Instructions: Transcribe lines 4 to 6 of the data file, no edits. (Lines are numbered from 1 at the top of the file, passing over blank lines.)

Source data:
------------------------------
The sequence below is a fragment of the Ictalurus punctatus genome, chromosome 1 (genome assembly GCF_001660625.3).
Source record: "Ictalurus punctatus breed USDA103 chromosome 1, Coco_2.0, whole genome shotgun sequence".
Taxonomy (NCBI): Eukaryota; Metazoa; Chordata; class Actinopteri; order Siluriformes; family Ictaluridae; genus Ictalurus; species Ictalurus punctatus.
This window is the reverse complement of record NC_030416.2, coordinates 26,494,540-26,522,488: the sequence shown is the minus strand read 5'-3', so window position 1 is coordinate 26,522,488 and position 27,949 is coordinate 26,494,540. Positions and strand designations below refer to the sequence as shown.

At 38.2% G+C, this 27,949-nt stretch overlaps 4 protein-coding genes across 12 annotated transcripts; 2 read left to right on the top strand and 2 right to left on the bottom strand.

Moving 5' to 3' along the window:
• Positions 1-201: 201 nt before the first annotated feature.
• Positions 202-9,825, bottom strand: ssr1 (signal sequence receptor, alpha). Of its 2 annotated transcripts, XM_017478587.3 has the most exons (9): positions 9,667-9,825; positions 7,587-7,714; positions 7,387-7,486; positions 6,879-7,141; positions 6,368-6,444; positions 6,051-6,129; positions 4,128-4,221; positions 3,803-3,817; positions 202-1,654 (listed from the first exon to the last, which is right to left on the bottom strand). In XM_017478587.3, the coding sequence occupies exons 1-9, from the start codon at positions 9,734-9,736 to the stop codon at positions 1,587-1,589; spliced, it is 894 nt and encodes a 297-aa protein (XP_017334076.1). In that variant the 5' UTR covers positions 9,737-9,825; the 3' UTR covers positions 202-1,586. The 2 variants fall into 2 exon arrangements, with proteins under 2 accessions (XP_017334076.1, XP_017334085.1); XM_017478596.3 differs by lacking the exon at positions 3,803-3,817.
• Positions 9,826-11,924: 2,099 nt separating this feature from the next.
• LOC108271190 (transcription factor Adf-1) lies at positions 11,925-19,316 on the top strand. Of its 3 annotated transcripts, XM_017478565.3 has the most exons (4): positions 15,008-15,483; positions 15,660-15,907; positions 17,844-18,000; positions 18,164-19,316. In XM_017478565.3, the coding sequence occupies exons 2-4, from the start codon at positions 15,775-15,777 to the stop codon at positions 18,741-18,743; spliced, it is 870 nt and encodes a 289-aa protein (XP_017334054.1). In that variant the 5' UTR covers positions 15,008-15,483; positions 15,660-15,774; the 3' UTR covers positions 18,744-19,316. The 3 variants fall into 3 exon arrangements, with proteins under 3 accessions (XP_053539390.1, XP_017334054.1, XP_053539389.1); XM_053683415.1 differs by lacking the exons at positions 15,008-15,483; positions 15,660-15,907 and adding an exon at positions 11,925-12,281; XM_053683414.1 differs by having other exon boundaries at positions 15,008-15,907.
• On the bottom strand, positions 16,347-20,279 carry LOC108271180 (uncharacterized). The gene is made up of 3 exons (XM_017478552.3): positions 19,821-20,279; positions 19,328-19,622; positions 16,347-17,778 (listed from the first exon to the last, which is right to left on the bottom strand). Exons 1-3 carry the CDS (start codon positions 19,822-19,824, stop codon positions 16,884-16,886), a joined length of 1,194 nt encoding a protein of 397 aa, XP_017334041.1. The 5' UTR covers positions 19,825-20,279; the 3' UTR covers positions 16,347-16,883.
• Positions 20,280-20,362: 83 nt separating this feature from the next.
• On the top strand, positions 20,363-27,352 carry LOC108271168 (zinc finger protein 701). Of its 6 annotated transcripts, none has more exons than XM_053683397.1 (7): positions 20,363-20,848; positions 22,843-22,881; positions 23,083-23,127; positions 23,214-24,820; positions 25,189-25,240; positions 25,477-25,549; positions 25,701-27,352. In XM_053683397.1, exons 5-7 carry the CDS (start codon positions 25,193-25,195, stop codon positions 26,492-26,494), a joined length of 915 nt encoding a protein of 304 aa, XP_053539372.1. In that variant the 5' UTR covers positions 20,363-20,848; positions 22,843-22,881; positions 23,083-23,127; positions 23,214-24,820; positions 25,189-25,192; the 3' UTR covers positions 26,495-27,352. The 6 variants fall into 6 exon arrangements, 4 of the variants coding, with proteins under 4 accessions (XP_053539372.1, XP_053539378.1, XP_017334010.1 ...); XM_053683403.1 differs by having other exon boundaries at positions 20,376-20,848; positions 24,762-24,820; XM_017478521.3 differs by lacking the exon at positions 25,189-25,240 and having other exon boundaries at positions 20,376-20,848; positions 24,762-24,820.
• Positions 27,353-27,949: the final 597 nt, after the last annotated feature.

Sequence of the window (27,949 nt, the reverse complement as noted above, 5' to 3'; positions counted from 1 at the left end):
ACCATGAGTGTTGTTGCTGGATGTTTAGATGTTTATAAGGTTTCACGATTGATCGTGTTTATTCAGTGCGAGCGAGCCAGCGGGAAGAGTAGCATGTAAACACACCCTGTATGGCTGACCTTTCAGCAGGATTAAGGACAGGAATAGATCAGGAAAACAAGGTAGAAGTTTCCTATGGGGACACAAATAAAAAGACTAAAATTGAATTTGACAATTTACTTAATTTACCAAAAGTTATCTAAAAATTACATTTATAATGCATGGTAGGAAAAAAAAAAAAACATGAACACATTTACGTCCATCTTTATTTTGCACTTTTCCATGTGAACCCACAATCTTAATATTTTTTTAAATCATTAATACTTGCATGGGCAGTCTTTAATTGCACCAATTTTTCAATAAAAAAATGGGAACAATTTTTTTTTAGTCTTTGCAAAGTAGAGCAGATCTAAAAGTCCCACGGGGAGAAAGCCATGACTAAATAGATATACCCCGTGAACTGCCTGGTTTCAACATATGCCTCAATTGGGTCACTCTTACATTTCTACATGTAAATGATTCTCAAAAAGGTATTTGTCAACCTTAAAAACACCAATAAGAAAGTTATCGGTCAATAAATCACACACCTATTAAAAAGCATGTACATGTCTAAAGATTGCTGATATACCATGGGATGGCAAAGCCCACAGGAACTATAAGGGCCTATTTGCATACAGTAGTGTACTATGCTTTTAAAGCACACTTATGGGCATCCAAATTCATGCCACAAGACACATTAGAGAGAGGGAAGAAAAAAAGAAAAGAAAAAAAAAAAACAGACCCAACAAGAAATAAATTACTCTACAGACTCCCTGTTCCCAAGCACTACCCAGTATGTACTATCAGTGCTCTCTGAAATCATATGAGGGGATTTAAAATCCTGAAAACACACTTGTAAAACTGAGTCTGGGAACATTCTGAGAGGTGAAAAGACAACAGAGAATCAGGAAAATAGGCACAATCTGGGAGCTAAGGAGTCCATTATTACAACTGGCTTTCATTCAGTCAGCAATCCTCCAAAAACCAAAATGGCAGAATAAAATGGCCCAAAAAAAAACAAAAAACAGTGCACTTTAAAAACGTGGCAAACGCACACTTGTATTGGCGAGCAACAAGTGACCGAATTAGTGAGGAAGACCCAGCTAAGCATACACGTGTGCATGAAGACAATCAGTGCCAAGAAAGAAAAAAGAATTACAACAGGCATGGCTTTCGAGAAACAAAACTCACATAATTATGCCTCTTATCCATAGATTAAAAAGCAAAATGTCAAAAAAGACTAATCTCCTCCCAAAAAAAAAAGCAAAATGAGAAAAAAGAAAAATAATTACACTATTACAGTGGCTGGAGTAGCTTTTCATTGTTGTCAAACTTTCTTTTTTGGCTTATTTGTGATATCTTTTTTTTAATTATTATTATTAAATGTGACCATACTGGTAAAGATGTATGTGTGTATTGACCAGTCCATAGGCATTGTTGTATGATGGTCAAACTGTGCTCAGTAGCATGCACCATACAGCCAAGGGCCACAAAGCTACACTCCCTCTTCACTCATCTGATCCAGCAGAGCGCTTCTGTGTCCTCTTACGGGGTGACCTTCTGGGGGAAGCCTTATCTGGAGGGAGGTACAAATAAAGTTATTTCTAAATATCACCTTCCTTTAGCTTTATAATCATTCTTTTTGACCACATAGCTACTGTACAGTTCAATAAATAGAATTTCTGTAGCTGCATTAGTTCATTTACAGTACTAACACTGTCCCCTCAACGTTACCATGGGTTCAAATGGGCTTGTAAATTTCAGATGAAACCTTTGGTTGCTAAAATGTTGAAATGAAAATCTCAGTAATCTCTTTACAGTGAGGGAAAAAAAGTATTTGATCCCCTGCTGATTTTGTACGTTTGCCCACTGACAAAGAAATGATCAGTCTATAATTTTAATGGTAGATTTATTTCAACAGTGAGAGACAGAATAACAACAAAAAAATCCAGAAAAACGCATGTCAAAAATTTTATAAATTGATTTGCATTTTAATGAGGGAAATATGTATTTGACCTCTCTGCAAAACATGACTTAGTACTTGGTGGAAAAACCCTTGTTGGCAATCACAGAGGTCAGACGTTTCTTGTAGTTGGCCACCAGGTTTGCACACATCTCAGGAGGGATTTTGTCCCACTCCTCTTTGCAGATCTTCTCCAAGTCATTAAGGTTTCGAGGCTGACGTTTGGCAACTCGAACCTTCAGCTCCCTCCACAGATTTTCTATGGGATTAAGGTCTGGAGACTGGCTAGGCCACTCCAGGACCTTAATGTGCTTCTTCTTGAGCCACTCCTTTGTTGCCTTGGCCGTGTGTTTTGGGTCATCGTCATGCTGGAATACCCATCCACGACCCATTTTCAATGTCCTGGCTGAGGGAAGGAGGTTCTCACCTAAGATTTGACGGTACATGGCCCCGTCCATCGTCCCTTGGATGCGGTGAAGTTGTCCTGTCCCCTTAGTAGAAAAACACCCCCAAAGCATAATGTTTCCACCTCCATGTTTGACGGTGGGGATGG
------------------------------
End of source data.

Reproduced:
This window is the reverse complement of record NC_030416.2, coordinates 26,494,540-26,522,488: the sequence shown is the minus strand read 5'-3', so window position 1 is coordinate 26,522,488 and position 27,949 is coordinate 26,494,540. Positions and strand designations below refer to the sequence as shown.

At 38.2% G+C, this 27,949-nt stretch overlaps 4 protein-coding genes across 12 annotated transcripts; 2 read left to right on the top strand and 2 right to left on the bottom strand.

Moving 5' to 3' along the window: